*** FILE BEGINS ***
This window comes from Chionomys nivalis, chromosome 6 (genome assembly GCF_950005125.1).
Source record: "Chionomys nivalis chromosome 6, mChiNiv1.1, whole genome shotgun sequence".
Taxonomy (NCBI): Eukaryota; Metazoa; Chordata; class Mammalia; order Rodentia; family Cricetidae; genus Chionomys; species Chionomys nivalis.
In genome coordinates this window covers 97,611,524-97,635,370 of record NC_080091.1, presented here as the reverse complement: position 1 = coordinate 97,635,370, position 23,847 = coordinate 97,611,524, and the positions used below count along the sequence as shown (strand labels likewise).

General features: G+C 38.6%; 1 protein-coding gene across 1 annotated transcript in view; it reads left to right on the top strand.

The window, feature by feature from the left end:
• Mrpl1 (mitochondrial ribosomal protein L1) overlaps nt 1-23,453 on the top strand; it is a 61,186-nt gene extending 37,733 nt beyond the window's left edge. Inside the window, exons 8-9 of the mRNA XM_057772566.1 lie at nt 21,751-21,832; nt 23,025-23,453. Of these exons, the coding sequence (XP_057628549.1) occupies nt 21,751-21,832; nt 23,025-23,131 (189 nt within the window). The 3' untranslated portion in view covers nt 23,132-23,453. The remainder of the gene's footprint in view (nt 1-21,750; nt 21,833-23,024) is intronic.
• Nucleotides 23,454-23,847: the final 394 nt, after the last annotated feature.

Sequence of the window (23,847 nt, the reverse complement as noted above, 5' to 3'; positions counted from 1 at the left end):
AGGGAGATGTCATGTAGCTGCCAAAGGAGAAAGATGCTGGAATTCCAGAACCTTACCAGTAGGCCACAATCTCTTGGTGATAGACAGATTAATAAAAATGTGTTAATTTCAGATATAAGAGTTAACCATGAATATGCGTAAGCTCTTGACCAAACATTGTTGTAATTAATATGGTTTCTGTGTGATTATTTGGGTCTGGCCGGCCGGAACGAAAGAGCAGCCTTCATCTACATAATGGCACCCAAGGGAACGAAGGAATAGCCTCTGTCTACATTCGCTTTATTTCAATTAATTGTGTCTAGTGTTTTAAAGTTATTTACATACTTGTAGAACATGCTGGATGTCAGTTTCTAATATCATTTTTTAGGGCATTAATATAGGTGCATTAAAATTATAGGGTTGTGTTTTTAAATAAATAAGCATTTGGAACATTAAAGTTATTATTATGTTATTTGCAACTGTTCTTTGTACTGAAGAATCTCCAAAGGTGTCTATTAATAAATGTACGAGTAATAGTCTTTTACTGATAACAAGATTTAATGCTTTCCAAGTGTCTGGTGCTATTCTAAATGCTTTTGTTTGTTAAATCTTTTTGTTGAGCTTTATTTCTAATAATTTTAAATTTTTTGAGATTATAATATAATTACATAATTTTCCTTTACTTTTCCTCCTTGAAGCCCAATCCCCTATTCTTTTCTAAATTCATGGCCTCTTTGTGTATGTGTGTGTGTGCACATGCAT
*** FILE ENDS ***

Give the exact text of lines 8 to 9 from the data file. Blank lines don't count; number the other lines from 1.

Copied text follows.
• Nucleotides 23,454-23,847: the final 394 nt, after the last annotated feature.

Sequence of the window (23,847 nt, the reverse complement as noted above, 5' to 3'; positions counted from 1 at the left end):